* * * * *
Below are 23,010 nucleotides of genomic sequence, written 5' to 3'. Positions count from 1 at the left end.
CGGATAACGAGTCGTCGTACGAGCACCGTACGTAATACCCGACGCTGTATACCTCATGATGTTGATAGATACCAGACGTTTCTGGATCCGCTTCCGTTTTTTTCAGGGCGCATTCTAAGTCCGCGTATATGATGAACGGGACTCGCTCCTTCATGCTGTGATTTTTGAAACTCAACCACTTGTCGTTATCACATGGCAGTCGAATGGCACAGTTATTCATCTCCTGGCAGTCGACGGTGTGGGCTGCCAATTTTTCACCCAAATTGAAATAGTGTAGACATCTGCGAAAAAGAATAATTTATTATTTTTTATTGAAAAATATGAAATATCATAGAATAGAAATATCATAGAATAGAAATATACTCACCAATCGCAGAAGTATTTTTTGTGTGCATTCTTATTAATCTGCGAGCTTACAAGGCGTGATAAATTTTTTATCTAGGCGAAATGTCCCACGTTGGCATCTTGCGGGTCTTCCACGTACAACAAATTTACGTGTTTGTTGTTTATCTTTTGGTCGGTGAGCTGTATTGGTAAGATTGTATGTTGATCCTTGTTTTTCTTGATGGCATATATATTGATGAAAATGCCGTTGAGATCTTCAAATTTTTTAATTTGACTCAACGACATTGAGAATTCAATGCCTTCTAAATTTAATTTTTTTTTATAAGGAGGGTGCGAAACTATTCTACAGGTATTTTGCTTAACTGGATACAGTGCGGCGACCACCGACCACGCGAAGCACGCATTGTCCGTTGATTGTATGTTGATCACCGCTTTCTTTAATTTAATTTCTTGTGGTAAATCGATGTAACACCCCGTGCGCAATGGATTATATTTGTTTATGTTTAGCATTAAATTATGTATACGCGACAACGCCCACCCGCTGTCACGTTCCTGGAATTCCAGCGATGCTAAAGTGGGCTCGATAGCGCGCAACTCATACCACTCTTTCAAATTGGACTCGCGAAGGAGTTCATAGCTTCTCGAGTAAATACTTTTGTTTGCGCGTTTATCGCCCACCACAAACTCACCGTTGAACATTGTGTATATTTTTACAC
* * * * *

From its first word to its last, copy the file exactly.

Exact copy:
Below are 23,010 nucleotides of genomic sequence, written 5' to 3'. Positions count from 1 at the left end.
CGGATAACGAGTCGTCGTACGAGCACCGTACGTAATACCCGACGCTGTATACCTCATGATGTTGATAGATACCAGACGTTTCTGGATCCGCTTCCGTTTTTTTCAGGGCGCATTCTAAGTCCGCGTATATGATGAACGGGACTCGCTCCTTCATGCTGTGATTTTTGAAACTCAACCACTTGTCGTTATCACATGGCAGTCGAATGGCACAGTTATTCATCTCCTGGCAGTCGACGGTGTGGGCTGCCAATTTTTCACCCAAATTGAAATAGTGTAGACATCTGCGAAAAAGAATAATTTATTATTTTTTATTGAAAAATATGAAATATCATAGAATAGAAATATCATAGAATAGAAATATACTCACCAATCGCAGAAGTATTTTTTGTGTGCATTCTTATTAATCTGCGAGCTTACAAGGCGTGATAAATTTTTTATCTAGGCGAAATGTCCCACGTTGGCATCTTGCGGGTCTTCCACGTACAACAAATTTACGTGTTTGTTGTTTATCTTTTGGTCGGTGAGCTGTATTGGTAAGATTGTATGTTGATCCTTGTTTTTCTTGATGGCATATATATTGATGAAAATGCCGTTGAGATCTTCAAATTTTTTAATTTGACTCAACGACATTGAGAATTCAATGCCTTCTAAATTTAATTTTTTTTTATAAGGAGGGTGCGAAACTATTCTACAGGTATTTTGCTTAACTGGATACAGTGCGGCGACCACCGACCACGCGAAGCACGCATTGTCCGTTGATTGTATGTTGATCACCGCTTTCTTTAATTTAATTTCTTGTGGTAAATCGATGTAACACCCCGTGCGCAATGGATTATATTTGTTTATGTTTAGCATTAAATTATGTATACGCGACAACGCCCACCCGCTGTCACGTTCCTGGAATTCCAGCGATGCTAAAGTGGGCTCGATAGCGCGCAACTCATACCACTCTTTCAAATTGGACTCGCGAAGGAGTTCATAGCTTCTCGAGTAAATACTTTTGTTTGCGCGTTTATCGCCCACCACAAACTCACCGTTGAACATTGTGTATATTTTTACAC